NAACP Leader Rips McNabb; QB Answers BackPhiladelphia Branch Head Says Quarterback 'Played the Race Card'By ROB MAADDI, APPHILADELPHIA (Dec. 14) -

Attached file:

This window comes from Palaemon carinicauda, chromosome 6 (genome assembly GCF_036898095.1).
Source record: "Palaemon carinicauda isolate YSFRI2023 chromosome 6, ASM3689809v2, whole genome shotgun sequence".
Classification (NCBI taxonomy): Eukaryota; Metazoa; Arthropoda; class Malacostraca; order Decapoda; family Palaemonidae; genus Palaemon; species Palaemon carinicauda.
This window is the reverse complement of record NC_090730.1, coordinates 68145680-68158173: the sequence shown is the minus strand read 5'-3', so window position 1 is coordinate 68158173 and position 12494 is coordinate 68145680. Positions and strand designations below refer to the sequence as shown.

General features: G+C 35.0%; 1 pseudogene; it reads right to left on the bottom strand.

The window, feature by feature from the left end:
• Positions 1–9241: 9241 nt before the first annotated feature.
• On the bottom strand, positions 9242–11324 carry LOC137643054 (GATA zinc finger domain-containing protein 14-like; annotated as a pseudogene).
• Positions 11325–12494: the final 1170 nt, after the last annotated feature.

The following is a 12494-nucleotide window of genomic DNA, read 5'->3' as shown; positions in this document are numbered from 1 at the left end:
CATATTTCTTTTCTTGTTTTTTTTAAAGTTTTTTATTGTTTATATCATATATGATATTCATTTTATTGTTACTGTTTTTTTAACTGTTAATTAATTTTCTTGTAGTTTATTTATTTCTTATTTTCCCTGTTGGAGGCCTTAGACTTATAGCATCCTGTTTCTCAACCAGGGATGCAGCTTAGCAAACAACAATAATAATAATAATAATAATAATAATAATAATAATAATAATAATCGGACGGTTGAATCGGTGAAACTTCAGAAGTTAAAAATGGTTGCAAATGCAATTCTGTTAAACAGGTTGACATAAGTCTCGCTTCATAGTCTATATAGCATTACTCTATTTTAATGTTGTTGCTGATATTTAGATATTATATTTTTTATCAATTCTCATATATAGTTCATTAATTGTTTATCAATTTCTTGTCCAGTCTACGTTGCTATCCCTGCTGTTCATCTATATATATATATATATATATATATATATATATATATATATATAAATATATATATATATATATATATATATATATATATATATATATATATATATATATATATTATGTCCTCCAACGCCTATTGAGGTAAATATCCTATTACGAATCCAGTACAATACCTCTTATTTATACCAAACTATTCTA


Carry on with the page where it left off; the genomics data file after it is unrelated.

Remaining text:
Donovan McNabb is still taking shots - the latest from an NAACP leader who criticized the quarterback's leadership skills and said he "played the race card" in explaining why he no longer runs the ball.J. Whyatt Mondesire, who publishes a newspaper for blacks and is the president of the Philadelphia branch of the National Association for the Advancement of Colored People, recently wrote that the Eagles' star quarterback failed as a team leader and choked in the Super Bowl.McNabb responded sharply, but Mondesire hasn't changed his stance."He doesn't get it," Mondesire said Wednesday. "If he got it, I wouldn't have written the article."Mondesire, publisher of the Philadelphia Sunday Sun, criticized McNabb in a column in his newspaper on Dec. 4.He wrote that McNabb's tendency to run the ball early in his career "not only confused defenses, it also thrilled Eagles fans," but that abandoning that element "by claiming that 'everybody expects black quarterbacks to scramble' not only amounts to a breach of faith but also belittles the real struggles of black athletes who've had to overcome real racial stereotypcasting in addition to downright segregation."Mondesire said the bottom line is that McNabb is "not that good.""In essence Donny, you are mediocre at best," Mondesire wrote. "And trying to disguise that fact behind some concocted reasoning that African American quarterbacks who can scramble and who can run the ball are somehow lesser field generals ... is more insulting off the field than on."McNabb was stunned by Mondesire's comments."''When someone of the same race talks about you because you're selling out because you're not running the ball, it goes back to, 'What are we really talking about here?'''-- Donovan McNabb","''In essence Donny, you are mediocre at best.''-- J. Whyatt Mondesire","''I always thought the NAACP supported African Americans and didn't talk bad about them. Now you learn a little bit more.''-- Donovan McNabb","''Obviously, if it's someone else who is not African American, it's racism.''-- Donovan McNabb","''He doesn't get it. If he got it, I wouldn't have written the article.''''When someone of the same race talks about you because you're selling out because you're not running the ball, it goes back to, 'What are we really talking about here?'''"Obviously, if it's someone else who is not African American, it's racism," McNabb told reporters attending his annual holiday party last Saturday. "But when someone of the same race talks about you because you're selling out because you're not running the ball, it goes back to, 'What are we really talking about here?'"If you talk about my play, that's one thing. When you talk about my race, now we've got problems. If you're trying to make a name off my name, again, I hope your closet is clean because something is going to come out about you ... I always thought the NAACP supported African Americans and didn't talk bad about them. Now you learn a little bit more."McNabb's season ended last month when he decided to have surgery for a sports hernia. It's been a miserable year for the five-time Pro Bowl selection, starting with his feud with now-banished wideout Terrell Owens.Mondesire wrote that McNabb shared the blame for Owens' departure."Finally, your failure as a team leader off the field to my mind did as much as anything to exacerbate the debacle that has become synonymous with T.O.'s full name."Mondesire said the article expressed his opinion of McNabb, not the view of the NAACP. When Rush Limbaugh said on ESPN two years ago that McNabb is overrated because the media wanted to see a black quarterback succeed, the NAACP criticized the conservative commentator and called on him to quit. Limbaugh resigned from ESPN three days later.Mondesire said McNabb's agent, Fletcher Smith, called him after the story appeared. He returned the call twice, but hasn't spoken to McNabb.McNabb had a strong start this season, throwing for 1,333 yards and 11 touchdowns while leading the Eagles to a 3-1 record. But he was bothered by injuries and struggled over the next several games before going on injured reserve.McNabb clearly wasn't the same quarterback who led the Eagles to the NFC championship game the last four years. He threw a costly interception in the fourth quarter in each of his last three games, and had nine picks this season.Overall, McNabb passed for 2,507 yards, 16 TDs and had a passer rating of 85.0 this season. McNabb was reluctant to leave the pocket this year. He had just 55 yards rushing on 25 carries, including several kneel-downs.McNabb's problems with Owens dominated the headlines most of the year. Their issues began when Owens dissed McNabb after the Eagles lost to New England in the Super Bowl last February. The two didn't speak for a prolonged period, but performed well on the field together.Owens was suspended last month for a series of infractions and critical public comments about McNabb and the organization, dating to his offseason demands for a new contract. An arbitrator later upheld the Eagles' decision to deactivate him for the remainder of the season.